The Story of You

Hey, it’s been too long since I had a review up here, so let’s look at You, a novel by Austin Grossman.

This was the second novel by Grossman, who’s still probably best known, especially among us nerd types, for his superhero novel, “Soon I Will Be Invincible.” This is a novel about the video games industry and probably classifiable as science fiction, partly because it’s set in an alternate universe where Ultima III and Tomb Raider and Wolfenstein existed right alongside and in competition with the novel’s fictional Black Arts Studios and Realms of Gold games, partly because the book covers fantasy, espionage, and science fiction gaming, and partly because Black Arts’ signature game engine, WAFFLE, does things that normal game engines probably can’t do.

Our plot focuses on four people who became friends in high school — brash, charismatic Darren, nerdy hyper-genius Simon, quiet, furious Lisa, and Russell, the guy who can’t match up to any of them, and knows it. When they were in high school in the ’80s, they all helped create — in handwritten and physically-typed-in code — the first versions of the “Realms of Gold” fantasy computer game, which would eventually go on to become a popular game franchise.

Years later, Darren, Simon, and Lisa go on to found Black Arts Studios, and Russell goes off to law school. And when he burns out on law, he goes crawling back to his old friends, or what’s left of them. Darren is the public face of Black Arts and a gaming industry legend. Lisa buries herself in the code. Simon is dead. And soon after Russell joins the team, Darren leaves, takes off with the senior developers to found a new game studio all his own, and Russell finds himself promoted to design lead for Realms of Gold VII. He’s not ready. He has to be brought up to speed on how to design a modern game. He has to learn how to lead a team on creating a playable game.

He has to learn how to make sure You have fun in the game. You know — You. The player who experiences the game. The player who sees themself as the hero. The player who keeps the studio profitable.

And the high pressure and focus gets Russell thinking hard about the Four Heroes of Endoria, the characters who’ve headlined all the Realms of Gold games, sometimes imagining conversations with them, sometimes dreaming about them. Brennan, the warrior. Lorac, the wizard. Prendar, the half-elf thief. Princess Leira, the beautiful archer.

And he has to deal with a truly game-breaking bug — Mournblade, a sword that drives its owner to endless bloodlust, allows them to kill any character, including unkillable NPCs, and curses them to inevitable death. No one knows where it comes from, no one knows how to fix it, and its effects can potentially reach beyond the game world to cause real-world catastrophes.

Can Russell track down the Mournblade bug? Can he save the Realms of Gold franchise and Black Arts Studios? Can he come to terms with his past and with the people he used to be friends with?

Verdict: Thumbs up. I liked it a lot. If you’re going into this hoping for science fiction props like proton cannons and alien invasions and mutated penguins, you’re going to be sorely disappointed. It’s a story about people, with plenty of diversions to examine gaming, the concept of play, and how we perceive fictional heroic archetypes.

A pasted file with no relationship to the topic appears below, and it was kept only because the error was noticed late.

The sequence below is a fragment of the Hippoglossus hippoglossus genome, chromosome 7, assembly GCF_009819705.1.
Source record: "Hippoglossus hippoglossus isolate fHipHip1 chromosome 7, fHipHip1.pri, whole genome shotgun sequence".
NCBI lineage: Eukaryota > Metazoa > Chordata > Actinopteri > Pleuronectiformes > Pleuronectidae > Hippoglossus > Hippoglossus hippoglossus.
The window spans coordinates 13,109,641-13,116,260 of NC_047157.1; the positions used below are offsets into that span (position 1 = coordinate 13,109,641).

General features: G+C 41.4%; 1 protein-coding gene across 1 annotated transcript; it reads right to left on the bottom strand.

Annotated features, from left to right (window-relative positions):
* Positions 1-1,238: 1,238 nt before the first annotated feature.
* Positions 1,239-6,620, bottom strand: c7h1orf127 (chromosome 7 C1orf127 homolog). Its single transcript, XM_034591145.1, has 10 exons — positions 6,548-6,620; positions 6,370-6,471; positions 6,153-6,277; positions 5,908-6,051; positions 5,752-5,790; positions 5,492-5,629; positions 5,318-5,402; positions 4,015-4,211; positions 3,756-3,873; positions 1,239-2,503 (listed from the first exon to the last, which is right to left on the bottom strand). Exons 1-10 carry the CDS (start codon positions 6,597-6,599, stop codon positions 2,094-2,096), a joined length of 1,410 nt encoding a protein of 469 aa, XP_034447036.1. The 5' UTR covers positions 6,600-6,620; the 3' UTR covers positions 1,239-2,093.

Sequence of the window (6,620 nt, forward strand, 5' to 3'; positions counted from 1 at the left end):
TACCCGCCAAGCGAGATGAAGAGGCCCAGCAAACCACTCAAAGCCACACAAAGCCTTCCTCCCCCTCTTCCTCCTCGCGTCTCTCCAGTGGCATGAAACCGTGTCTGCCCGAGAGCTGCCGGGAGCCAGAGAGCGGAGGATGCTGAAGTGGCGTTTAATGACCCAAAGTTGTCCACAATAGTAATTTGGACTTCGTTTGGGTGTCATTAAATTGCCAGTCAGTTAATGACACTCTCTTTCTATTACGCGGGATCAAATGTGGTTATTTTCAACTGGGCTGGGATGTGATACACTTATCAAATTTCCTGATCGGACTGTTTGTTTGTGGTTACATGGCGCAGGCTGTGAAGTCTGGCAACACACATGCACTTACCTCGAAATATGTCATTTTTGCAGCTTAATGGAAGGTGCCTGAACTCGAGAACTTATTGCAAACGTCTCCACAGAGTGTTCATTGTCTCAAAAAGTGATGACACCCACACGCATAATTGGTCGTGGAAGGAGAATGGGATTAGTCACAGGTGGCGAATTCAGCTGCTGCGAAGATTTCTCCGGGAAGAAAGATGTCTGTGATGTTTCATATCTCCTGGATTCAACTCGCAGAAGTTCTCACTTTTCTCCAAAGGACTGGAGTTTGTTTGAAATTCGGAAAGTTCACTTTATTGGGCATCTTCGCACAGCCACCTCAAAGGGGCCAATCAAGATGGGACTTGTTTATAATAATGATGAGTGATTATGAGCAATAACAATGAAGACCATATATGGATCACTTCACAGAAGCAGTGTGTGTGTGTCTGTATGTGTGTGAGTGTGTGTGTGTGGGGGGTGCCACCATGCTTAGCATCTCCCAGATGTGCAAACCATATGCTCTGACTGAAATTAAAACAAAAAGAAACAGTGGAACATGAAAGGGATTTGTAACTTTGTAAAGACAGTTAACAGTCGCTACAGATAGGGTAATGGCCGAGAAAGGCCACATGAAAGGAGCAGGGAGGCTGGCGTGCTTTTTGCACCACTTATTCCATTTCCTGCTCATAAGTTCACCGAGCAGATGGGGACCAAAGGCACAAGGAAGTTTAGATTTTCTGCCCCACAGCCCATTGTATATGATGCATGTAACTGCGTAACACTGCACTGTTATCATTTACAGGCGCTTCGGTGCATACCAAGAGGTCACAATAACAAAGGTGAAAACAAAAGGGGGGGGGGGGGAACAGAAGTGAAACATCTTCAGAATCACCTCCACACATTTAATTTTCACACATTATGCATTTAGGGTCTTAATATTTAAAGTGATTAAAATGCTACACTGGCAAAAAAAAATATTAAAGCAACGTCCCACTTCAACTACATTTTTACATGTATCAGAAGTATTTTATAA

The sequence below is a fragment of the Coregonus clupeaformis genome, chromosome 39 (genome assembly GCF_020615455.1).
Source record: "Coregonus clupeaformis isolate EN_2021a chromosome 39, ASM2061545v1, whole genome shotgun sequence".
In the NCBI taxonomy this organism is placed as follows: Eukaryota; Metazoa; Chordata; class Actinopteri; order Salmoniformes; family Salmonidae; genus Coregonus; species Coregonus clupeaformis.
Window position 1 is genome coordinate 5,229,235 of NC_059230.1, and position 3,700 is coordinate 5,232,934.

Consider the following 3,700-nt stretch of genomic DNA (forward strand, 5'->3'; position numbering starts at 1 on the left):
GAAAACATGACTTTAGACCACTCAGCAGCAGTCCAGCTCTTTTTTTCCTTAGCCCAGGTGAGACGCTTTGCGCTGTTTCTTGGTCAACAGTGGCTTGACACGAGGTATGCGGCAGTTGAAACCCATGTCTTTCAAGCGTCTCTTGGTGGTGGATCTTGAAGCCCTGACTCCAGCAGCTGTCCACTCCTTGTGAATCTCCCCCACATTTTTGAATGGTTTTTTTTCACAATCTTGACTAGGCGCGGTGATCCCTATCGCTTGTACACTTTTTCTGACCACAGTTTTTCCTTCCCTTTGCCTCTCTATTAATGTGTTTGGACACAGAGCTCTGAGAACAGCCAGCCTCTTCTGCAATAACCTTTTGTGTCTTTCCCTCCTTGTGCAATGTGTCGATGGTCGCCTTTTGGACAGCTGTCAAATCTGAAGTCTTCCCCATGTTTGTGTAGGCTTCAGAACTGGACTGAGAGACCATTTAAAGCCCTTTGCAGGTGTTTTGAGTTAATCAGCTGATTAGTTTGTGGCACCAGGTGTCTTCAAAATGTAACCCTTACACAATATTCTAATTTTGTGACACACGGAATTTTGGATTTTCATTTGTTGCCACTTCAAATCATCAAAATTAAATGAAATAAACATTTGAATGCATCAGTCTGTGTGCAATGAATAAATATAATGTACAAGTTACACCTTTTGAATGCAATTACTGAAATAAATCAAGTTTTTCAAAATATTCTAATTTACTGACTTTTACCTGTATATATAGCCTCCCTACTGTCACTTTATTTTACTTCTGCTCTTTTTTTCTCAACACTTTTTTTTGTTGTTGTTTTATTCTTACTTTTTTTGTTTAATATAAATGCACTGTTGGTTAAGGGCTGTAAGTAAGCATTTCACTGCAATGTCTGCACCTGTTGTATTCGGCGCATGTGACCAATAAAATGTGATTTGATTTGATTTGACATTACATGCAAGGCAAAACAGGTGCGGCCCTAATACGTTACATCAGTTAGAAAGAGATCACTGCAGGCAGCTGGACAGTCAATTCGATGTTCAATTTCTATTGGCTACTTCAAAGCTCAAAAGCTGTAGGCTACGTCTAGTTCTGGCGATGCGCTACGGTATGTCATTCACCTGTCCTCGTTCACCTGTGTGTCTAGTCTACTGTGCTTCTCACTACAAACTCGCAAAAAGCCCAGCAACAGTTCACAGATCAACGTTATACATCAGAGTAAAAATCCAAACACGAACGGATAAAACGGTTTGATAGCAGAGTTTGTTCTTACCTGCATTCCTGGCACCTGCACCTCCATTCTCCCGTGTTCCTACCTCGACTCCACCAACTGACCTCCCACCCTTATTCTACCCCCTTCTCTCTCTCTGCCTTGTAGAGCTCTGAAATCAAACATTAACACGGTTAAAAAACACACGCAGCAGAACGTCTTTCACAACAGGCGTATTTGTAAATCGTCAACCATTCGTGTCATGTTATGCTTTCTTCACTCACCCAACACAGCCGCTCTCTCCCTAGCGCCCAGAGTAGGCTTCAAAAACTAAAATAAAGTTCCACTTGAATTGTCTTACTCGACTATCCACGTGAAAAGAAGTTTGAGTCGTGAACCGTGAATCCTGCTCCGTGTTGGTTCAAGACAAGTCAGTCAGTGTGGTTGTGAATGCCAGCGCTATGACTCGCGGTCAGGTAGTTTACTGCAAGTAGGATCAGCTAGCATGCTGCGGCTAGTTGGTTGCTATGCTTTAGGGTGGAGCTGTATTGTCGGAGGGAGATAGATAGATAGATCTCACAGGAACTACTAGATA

One of my favorite things about this book is that it’s almost unremarked upon that Black Arts runs on a game engine that’s just a shade away from a fully sentient artificial intelligence. No one really knows how WAFFLE works — because Simon, the company’s secretive genius, built it and didn’t leave a user’s manual around for anyone else to review. It’s so good, they’ve actually loaned the code out to the financial sector to help regulate and stabilize the markets. What looks to everyone else like a complicated but well-designed spreadsheet program, looks more like a bunch of goblins and dwarves selling stocks in a village market if you look at it through the Realms world engine. And Lisa speculates that the Mournblade bug actually got loose in the financial markets through WAFFLE and caused Black Monday…

There’s a lot of drama here — not just the drama of the real-world characters, how their less-than-happy childhoods gradually turned into less-than-happy adulthoods — but also the drama of the fictional game characters. Grossman gives the 2-D game characters, Brennan, Lorac, Prendar, and Leira, their own fully-realized backgrounds and histories, sometimes contradictory, sometimes impossible, sometimes nonsensical, but he lets them have their own inner lives. He lets them be people, beyond the thin origin stories written up for game manuals, and it makes for beautiful reading.

But there’s lots and lots of humor, too. Russell’s observations of the game business are funny, many of his “dialogues” with the game characters are grimly humorous, and his E3 demo for Realms VII just gets funnier the longer it goes on and the more disastrous it gets. And Black Arts’ sports-themed spinoffs of Realms of Gold, always financial flops, are also great: Black Karts Racing, Realms of Golf, and Pro Skate ‘Em Endoria: Grind the Arch-Lich.

And then there’s the mystery of Mournblade — how does it work, why does it manifest, where is the cursed sword hiding, and how can it be found and destroyed?

Looking for a low-key science fiction read that emphasizes character and plot while offering a look into the computer gaming industry? This is one you’ll want to find and read.

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